Jaint (Sesbaniaaegyptiaca) should be sown around the field on the onset of the monsoon to act as an effective wind-break. This windbreak is quick growing hedge commonly used in the eastern parts of the country. For better fruit yield, papaya is planted in pits (60 cm x 60 cm x 60 cm) which is opened for about 15 days earlier in summer and filled with the top soil along with 20 kg farmyard manure, 1 kg neem or Karanj cake and 1 kg bonemeal or fishmeal. Tall and vigorous varieties are planted at greater spacing while medium and dwarf varieties are planted at closer spacing. Accordingly pegging should be done to open the pits in the field and filled with organic manures on the onset of monsoon. If there is no rain, heavy flood irrigation should be done to settle down and decompose the organic manures in the pits prior to transplanting.

Planting Season

Planting of papaya is done in 3 distinct seasons for commercial purpose. They are Spring (February—March), Monsoon (June—July) and Autumn (October—November). Spring planting is done in area where the climatic condition is mild throughout the year. Monsoon planting is preferred in the frost prone area, as plants become hardy when the frost occurs. Plants are protected against frost damage by covering with polythene structure in the frost prone area. Autumn planting is generally done in the regions where the rainfall is high and virus problem is acute in rainy season. In an experiment the author has found the highest yield and least infection of virus when the seeds were sown in the nursery in 3rd week of August and planted in the field in the middle of October under sub-tropical condition of North Bihar. This finding is very suitable for North Eastern regions of India including West Bengal, Eastern Uttar Pradesh, Bihar and Orissa. It should be remembered that flowering and fruiting takes place after more than 5 months of transplanting and fruit sets in the monsoon season from July to October only. Hence in frost pronged area the seeds can be sown in the month of September and protected under plastic cover throughout the winter and planting can be done in Spring (February-March) to catch the ensuing monsoon season of flowering and fruiting.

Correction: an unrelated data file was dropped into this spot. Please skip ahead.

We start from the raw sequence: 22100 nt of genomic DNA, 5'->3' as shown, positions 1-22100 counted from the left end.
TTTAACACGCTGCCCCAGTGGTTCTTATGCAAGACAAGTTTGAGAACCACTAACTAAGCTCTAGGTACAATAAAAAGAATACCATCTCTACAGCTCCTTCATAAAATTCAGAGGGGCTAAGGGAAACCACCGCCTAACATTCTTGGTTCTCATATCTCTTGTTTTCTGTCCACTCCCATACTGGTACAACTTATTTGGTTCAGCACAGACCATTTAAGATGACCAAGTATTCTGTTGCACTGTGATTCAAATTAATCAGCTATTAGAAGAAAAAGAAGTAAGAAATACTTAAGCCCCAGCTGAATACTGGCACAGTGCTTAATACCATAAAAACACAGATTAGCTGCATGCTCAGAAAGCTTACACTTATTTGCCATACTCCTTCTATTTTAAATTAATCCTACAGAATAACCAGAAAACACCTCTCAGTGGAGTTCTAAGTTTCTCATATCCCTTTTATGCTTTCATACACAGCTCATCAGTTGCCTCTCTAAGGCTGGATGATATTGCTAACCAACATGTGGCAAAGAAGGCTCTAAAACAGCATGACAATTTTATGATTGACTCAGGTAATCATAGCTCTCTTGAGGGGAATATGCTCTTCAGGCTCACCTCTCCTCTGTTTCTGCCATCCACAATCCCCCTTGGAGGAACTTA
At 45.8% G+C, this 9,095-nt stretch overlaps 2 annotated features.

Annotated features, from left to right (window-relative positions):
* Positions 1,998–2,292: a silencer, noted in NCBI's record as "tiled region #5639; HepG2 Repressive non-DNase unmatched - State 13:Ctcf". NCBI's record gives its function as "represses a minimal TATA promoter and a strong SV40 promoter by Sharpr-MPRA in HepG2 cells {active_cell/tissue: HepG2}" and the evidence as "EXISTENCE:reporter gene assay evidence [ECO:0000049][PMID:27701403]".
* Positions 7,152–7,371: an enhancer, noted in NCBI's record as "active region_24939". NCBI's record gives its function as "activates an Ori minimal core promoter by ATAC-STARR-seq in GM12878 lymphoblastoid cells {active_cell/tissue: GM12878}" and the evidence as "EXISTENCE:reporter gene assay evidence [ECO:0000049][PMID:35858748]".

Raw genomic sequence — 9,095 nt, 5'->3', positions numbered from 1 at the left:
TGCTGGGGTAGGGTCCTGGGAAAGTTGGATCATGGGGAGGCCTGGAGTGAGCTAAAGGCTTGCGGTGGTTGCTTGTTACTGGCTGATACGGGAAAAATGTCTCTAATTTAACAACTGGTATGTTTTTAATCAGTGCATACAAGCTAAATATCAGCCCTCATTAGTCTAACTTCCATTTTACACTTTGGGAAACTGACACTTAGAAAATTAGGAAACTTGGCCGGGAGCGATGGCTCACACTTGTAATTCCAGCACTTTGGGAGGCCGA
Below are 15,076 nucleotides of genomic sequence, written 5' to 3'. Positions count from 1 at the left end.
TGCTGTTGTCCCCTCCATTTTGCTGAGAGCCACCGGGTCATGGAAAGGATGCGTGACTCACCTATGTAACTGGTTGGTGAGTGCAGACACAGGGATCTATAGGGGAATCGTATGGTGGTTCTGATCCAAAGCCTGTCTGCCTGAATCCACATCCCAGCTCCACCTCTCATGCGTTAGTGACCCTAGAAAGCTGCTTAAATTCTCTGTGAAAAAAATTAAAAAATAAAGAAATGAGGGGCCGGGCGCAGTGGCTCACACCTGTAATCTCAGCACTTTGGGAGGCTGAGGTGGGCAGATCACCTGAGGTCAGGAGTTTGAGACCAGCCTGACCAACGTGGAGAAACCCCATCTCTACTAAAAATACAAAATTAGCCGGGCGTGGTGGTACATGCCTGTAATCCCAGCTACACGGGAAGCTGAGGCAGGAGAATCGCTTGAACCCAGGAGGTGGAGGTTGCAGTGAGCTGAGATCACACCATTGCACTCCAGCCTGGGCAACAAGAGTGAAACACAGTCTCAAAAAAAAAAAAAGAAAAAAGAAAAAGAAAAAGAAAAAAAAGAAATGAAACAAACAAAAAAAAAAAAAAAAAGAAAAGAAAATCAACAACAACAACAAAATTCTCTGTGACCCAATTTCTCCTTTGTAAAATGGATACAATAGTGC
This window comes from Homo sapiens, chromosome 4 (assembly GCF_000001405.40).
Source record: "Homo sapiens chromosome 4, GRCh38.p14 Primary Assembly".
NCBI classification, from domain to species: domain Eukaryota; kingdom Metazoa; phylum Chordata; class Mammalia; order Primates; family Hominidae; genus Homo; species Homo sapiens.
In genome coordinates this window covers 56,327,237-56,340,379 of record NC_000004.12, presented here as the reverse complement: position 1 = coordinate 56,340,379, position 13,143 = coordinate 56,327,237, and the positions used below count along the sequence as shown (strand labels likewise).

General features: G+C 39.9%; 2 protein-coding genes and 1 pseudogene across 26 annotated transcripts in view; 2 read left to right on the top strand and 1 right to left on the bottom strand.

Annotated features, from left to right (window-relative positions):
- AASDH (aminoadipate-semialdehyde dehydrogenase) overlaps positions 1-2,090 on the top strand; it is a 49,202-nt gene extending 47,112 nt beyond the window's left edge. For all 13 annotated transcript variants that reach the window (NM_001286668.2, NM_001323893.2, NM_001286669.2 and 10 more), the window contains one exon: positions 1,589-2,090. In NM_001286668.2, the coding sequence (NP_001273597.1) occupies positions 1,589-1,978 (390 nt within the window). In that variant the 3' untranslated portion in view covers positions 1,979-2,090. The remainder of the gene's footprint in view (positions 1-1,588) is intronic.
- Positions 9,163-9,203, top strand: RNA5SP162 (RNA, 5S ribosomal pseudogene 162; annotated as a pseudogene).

Planting Space

Planting distance is determined by the integration of light interception, cultivar and economic consideration. The spacing of 1.8 m x 1.8 m is normally followed for the most of cultivars. A closer spacing of 1.33 m x 1.3 m (5609 plants/ha) was found to be optimum under Bangalore conditions for Coorg Honey papaya. The spacing of 1.4 m x 1.4 m or 1.4 m x 1.6 m is best suited for papaya cv. Pusa Delicious under sub-tropical conditions of Bihar while the spacing of 1.6 m x 1.6 m recorded highest yield of fruits as well as papaya in Tamil Nadu. A closer spacing of 1.2 m x 1.2 m for PusaNanha has been adopted for high density orcharding containing 6400 plants/hectare and yielded 103 tonnes of fruit. Since sufficient space is available in between two rows of papaya in the first year, a number of intercrops are taken for better economic return. Under such circumstances the distance from plant to plant and row to row may vary greatly. The number of plants per hectare has been shown according to different distances.

Operation of Planting

Planting of papaya seedlings in the field should be preferred in evening. The seedlings from nursery-bed are lifted with ball of earth and planted-in the field. Plants raised in polythene bags are planted after removal of polythene. Three seedlings should be planted in each pit followed by light irrigation. Only one seedling may be planted with pure gynodioecious variety. It is also important to keep some extra plants reserved in the nursery or in polythene bags for gap filling in the field. It is desirable to maintain full population in the field otherwise there will be economic loss at the rate of Rs 100 per gap at the minimum.

Careing and gap filling